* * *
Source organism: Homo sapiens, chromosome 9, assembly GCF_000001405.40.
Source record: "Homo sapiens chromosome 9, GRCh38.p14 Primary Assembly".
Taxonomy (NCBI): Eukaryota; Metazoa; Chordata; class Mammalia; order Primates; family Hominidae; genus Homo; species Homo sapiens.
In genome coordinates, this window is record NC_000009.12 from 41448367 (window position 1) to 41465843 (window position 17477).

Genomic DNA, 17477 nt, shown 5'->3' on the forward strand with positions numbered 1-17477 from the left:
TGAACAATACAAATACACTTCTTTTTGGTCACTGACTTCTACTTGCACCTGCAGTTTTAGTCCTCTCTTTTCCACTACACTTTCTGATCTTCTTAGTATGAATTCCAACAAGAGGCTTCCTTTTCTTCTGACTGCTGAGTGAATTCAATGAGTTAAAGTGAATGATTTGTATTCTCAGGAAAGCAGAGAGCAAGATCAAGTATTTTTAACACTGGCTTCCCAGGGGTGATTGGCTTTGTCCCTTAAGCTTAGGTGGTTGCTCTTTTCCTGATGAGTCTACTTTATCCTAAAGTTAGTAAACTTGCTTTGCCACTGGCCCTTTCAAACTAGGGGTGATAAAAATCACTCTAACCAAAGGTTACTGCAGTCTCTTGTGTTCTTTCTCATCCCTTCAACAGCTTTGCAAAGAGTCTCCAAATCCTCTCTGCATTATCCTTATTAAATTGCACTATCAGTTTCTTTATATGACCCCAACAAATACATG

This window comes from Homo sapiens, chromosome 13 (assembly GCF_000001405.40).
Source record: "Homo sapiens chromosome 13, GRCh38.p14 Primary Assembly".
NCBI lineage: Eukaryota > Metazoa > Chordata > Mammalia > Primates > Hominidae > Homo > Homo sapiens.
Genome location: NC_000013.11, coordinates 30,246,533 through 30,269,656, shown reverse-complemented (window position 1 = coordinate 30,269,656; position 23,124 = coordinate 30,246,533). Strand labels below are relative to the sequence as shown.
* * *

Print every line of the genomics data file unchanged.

Source organism: Homo sapiens, chromosome 9, assembly GCF_000001405.40.
Source record: "Homo sapiens chromosome 9, GRCh38.p14 Primary Assembly".
Taxonomy (NCBI): Eukaryota; Metazoa; Chordata; class Mammalia; order Primates; family Hominidae; genus Homo; species Homo sapiens.
In genome coordinates, this window is record NC_000009.12 from 41448367 (window position 1) to 41465843 (window position 17477).

Genomic DNA, 17477 nt, shown 5'->3' on the forward strand with positions numbered 1-17477 from the left:
TGAACAATACAAATACACTTCTTTTTGGTCACTGACTTCTACTTGCACCTGCAGTTTTAGTCCTCTCTTTTCCACTACACTTTCTGATCTTCTTAGTATGAATTCCAACAAGAGGCTTCCTTTTCTTCTGACTGCTGAGTGAATTCAATGAGTTAAAGTGAATGATTTGTATTCTCAGGAAAGCAGAGAGCAAGATCAAGTATTTTTAACACTGGCTTCCCAGGGGTGATTGGCTTTGTCCCTTAAGCTTAGGTGGTTGCTCTTTTCCTGATGAGTCTACTTTATCCTAAAGTTAGTAAACTTGCTTTGCCACTGGCCCTTTCAAACTAGGGGTGATAAAAATCACTCTAACCAAAGGTTACTGCAGTCTCTTGTGTTCTTTCTCATCCCTTCAACAGCTTTGCAAAGAGTCTCCAAATCCTCTCTGCATTATCCTTATTAAATTGCACTATCAGTTTCTTTATATGACCCCAACAAATACATG

This window comes from Homo sapiens, chromosome 13 (assembly GCF_000001405.40).
Source record: "Homo sapiens chromosome 13, GRCh38.p14 Primary Assembly".
NCBI lineage: Eukaryota > Metazoa > Chordata > Mammalia > Primates > Hominidae > Homo > Homo sapiens.
Genome location: NC_000013.11, coordinates 30,246,533 through 30,269,656, shown reverse-complemented (window position 1 = coordinate 30,269,656; position 23,124 = coordinate 30,246,533). Strand labels below are relative to the sequence as shown.